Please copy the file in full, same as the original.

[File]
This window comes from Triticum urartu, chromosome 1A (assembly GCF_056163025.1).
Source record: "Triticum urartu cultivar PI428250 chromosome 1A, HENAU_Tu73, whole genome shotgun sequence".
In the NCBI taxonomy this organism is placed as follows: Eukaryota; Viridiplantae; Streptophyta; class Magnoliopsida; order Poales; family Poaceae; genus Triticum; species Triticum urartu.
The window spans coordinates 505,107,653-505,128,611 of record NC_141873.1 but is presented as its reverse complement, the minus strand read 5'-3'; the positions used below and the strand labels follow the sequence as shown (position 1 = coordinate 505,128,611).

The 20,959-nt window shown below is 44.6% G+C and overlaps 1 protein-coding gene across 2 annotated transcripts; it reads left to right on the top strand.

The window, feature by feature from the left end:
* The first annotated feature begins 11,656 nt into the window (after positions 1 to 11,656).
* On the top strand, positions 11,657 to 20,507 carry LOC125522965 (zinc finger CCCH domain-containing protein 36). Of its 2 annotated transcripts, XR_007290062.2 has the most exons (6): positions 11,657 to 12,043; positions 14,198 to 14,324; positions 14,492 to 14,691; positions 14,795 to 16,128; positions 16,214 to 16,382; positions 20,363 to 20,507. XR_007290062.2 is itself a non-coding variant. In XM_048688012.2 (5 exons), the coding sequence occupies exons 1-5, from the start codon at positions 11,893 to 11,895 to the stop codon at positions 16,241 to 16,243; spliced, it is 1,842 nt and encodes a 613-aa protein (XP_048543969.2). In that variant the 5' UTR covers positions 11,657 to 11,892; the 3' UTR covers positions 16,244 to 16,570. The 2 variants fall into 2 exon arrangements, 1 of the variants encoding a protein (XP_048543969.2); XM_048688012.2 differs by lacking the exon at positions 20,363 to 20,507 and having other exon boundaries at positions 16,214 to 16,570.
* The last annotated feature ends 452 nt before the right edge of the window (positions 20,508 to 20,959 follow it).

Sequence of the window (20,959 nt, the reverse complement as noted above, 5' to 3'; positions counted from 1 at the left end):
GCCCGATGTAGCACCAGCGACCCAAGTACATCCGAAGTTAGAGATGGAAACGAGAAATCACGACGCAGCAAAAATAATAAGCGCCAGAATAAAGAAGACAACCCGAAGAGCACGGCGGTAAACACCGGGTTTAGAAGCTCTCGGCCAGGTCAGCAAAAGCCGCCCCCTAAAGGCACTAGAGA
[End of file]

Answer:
This window comes from Triticum urartu, chromosome 1A (assembly GCF_056163025.1).
Source record: "Triticum urartu cultivar PI428250 chromosome 1A, HENAU_Tu73, whole genome shotgun sequence".
In the NCBI taxonomy this organism is placed as follows: Eukaryota; Viridiplantae; Streptophyta; class Magnoliopsida; order Poales; family Poaceae; genus Triticum; species Triticum urartu.
The window spans coordinates 505,107,653-505,128,611 of record NC_141873.1 but is presented as its reverse complement, the minus strand read 5'-3'; the positions used below and the strand labels follow the sequence as shown (position 1 = coordinate 505,128,611).

The 20,959-nt window shown below is 44.6% G+C and overlaps 1 protein-coding gene across 2 annotated transcripts; it reads left to right on the top strand.

The window, feature by feature from the left end:
* The first annotated feature begins 11,656 nt into the window (after positions 1 to 11,656).
* On the top strand, positions 11,657 to 20,507 carry LOC125522965 (zinc finger CCCH domain-containing protein 36). Of its 2 annotated transcripts, XR_007290062.2 has the most exons (6): positions 11,657 to 12,043; positions 14,198 to 14,324; positions 14,492 to 14,691; positions 14,795 to 16,128; positions 16,214 to 16,382; positions 20,363 to 20,507. XR_007290062.2 is itself a non-coding variant. In XM_048688012.2 (5 exons), the coding sequence occupies exons 1-5, from the start codon at positions 11,893 to 11,895 to the stop codon at positions 16,241 to 16,243; spliced, it is 1,842 nt and encodes a 613-aa protein (XP_048543969.2). In that variant the 5' UTR covers positions 11,657 to 11,892; the 3' UTR covers positions 16,244 to 16,570. The 2 variants fall into 2 exon arrangements, 1 of the variants encoding a protein (XP_048543969.2); XM_048688012.2 differs by lacking the exon at positions 20,363 to 20,507 and having other exon boundaries at positions 16,214 to 16,570.
* The last annotated feature ends 452 nt before the right edge of the window (positions 20,508 to 20,959 follow it).

Sequence of the window (20,959 nt, the reverse complement as noted above, 5' to 3'; positions counted from 1 at the left end):
GCCCGATGTAGCACCAGCGACCCAAGTACATCCGAAGTTAGAGATGGAAACGAGAAATCACGACGCAGCAAAAATAATAAGCGCCAGAATAAAGAAGACAACCCGAAGAGCACGGCGGTAAACACCGGGTTTAGAAGCTCTCGGCCAGGTCAGCAAAAGCCGCCCCCTAAAGGCACTAGAGA